A Virginia 12-year-old faces criminal harassment charges after posting an Instagram message that said "meet me in the library Tuesday" followed by gun, knife, and bomb emojis. A classmate at the student's middle school in Fairfax, Virginia, reported the post to an in-school police officer, who obtained an emergency warrant to find out the IP address associated with the Instagram account.
It's yet another regrettable example of what happens when we make our schools into mini police-states. From sexting to bullying to bringing contraband items to school, problems that would once have been handled between school administrators and parents are now routinely referred to the police.
It's also an interesting case from a free-speech perspective. "The case is one of a growing number where authorities contend the cartoonish [emoji] symbols have been used to stalk, harass, threaten or defame people," The Washington Post notes. "And that has left the police and courts wrestling with how to treat a newly popular idiom many still dimly grasp." Emoji, the Post points out, "have no set definition and their use can vary from user-to-user and context-to-context."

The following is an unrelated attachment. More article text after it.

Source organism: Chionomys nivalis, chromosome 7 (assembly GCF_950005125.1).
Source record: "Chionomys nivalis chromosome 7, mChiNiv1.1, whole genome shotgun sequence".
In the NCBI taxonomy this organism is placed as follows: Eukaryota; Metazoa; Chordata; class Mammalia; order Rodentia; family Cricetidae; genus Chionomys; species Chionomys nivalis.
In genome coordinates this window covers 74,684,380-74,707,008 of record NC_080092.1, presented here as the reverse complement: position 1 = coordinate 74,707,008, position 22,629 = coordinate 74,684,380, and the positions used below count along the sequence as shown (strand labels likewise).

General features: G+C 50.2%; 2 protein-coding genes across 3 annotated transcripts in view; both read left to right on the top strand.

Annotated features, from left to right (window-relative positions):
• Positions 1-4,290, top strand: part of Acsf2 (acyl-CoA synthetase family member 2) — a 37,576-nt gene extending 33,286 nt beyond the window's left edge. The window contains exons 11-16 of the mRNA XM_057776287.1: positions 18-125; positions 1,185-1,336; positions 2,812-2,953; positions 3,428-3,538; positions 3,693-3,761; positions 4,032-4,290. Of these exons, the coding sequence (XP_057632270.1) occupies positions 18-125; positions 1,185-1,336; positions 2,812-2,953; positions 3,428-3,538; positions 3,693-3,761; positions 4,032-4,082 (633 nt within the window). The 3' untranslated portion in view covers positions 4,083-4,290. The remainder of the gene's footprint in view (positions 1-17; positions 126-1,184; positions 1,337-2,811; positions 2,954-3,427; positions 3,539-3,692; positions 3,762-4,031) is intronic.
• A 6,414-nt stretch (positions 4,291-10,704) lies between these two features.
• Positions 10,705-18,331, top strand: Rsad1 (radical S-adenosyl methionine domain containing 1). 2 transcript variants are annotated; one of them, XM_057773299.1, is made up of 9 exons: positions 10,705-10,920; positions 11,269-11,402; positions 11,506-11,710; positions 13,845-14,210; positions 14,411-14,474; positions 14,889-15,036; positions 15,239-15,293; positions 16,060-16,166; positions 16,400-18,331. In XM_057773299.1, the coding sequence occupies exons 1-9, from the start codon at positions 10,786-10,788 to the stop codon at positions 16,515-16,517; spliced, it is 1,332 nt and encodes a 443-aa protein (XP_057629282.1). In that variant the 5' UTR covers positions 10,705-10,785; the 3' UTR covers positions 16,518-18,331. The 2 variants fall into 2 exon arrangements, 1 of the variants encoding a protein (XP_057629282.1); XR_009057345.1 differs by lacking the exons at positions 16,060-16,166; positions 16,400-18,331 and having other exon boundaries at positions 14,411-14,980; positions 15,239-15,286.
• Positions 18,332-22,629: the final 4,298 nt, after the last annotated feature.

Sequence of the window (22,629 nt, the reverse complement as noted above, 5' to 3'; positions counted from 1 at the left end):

In the Fairfax case, a 12-year-old girl was discovered to be behind the allegedly-threatening messages. Her mom told the Post that her emoji message, which was posted pretending to be another student, was a migsuided response to the child feeling bullied at school. She was charged with computer harassment and making threats against the school, although a spokesman from the Fairfax County School district said the threat was deemed "not credible."
In January 2015, a Brooklyn teen was arrested for posting "Nigga run up on me, he gunna get blown down" to Facebook followed by a police-officer emoji and three gun emojis. A grand jury eventually declined to prosecute.